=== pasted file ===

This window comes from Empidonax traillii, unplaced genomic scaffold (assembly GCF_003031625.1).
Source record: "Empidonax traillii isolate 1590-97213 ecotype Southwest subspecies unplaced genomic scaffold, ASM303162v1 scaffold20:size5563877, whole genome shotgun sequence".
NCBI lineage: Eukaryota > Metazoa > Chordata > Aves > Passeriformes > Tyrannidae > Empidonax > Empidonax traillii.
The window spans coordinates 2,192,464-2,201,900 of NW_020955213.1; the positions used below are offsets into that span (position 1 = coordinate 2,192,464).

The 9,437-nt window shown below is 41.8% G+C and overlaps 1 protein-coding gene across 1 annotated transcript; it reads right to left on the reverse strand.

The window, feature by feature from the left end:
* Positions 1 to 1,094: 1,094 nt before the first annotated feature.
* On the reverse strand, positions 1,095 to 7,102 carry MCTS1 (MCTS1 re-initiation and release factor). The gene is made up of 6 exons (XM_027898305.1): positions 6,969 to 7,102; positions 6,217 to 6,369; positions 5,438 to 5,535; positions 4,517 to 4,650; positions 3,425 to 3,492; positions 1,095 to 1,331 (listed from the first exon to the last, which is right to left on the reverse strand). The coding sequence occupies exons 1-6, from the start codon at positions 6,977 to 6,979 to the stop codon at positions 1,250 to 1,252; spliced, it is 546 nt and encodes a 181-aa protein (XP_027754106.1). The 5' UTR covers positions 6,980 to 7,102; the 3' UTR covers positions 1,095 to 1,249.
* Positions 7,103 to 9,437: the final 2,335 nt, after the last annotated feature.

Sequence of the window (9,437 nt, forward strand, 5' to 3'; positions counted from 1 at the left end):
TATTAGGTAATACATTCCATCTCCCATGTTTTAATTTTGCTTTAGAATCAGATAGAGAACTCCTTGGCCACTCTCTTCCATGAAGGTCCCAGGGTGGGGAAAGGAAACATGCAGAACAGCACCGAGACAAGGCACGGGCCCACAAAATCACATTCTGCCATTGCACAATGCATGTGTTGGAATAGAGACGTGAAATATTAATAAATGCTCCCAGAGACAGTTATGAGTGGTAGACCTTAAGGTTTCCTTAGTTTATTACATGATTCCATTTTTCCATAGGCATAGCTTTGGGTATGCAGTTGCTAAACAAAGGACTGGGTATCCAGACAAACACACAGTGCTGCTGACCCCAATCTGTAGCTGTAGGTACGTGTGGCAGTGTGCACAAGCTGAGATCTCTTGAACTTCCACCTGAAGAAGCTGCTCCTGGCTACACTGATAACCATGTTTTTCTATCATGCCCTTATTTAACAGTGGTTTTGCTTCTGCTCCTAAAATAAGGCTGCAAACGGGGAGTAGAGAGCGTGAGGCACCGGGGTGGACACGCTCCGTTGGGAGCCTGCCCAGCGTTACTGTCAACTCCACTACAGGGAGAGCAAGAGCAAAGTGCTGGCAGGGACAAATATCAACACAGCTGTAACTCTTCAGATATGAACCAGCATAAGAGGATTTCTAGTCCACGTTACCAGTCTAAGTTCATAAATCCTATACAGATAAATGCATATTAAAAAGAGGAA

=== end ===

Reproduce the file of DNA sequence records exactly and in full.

This window comes from Empidonax traillii, unplaced genomic scaffold (assembly GCF_003031625.1).
Source record: "Empidonax traillii isolate 1590-97213 ecotype Southwest subspecies unplaced genomic scaffold, ASM303162v1 scaffold20:size5563877, whole genome shotgun sequence".
NCBI lineage: Eukaryota > Metazoa > Chordata > Aves > Passeriformes > Tyrannidae > Empidonax > Empidonax traillii.
The window spans coordinates 2,192,464-2,201,900 of NW_020955213.1; the positions used below are offsets into that span (position 1 = coordinate 2,192,464).

The 9,437-nt window shown below is 41.8% G+C and overlaps 1 protein-coding gene across 1 annotated transcript; it reads right to left on the reverse strand.

The window, feature by feature from the left end:
* Positions 1 to 1,094: 1,094 nt before the first annotated feature.
* On the reverse strand, positions 1,095 to 7,102 carry MCTS1 (MCTS1 re-initiation and release factor). The gene is made up of 6 exons (XM_027898305.1): positions 6,969 to 7,102; positions 6,217 to 6,369; positions 5,438 to 5,535; positions 4,517 to 4,650; positions 3,425 to 3,492; positions 1,095 to 1,331 (listed from the first exon to the last, which is right to left on the reverse strand). The coding sequence occupies exons 1-6, from the start codon at positions 6,977 to 6,979 to the stop codon at positions 1,250 to 1,252; spliced, it is 546 nt and encodes a 181-aa protein (XP_027754106.1). The 5' UTR covers positions 6,980 to 7,102; the 3' UTR covers positions 1,095 to 1,249.
* Positions 7,103 to 9,437: the final 2,335 nt, after the last annotated feature.

Sequence of the window (9,437 nt, forward strand, 5' to 3'; positions counted from 1 at the left end):
TATTAGGTAATACATTCCATCTCCCATGTTTTAATTTTGCTTTAGAATCAGATAGAGAACTCCTTGGCCACTCTCTTCCATGAAGGTCCCAGGGTGGGGAAAGGAAACATGCAGAACAGCACCGAGACAAGGCACGGGCCCACAAAATCACATTCTGCCATTGCACAATGCATGTGTTGGAATAGAGACGTGAAATATTAATAAATGCTCCCAGAGACAGTTATGAGTGGTAGACCTTAAGGTTTCCTTAGTTTATTACATGATTCCATTTTTCCATAGGCATAGCTTTGGGTATGCAGTTGCTAAACAAAGGACTGGGTATCCAGACAAACACACAGTGCTGCTGACCCCAATCTGTAGCTGTAGGTACGTGTGGCAGTGTGCACAAGCTGAGATCTCTTGAACTTCCACCTGAAGAAGCTGCTCCTGGCTACACTGATAACCATGTTTTTCTATCATGCCCTTATTTAACAGTGGTTTTGCTTCTGCTCCTAAAATAAGGCTGCAAACGGGGAGTAGAGAGCGTGAGGCACCGGGGTGGACACGCTCCGTTGGGAGCCTGCCCAGCGTTACTGTCAACTCCACTACAGGGAGAGCAAGAGCAAAGTGCTGGCAGGGACAAATATCAACACAGCTGTAACTCTTCAGATATGAACCAGCATAAGAGGATTTCTAGTCCACGTTACCAGTCTAAGTTCATAAATCCTATACAGATAAATGCATATTAAAAAGAGGAA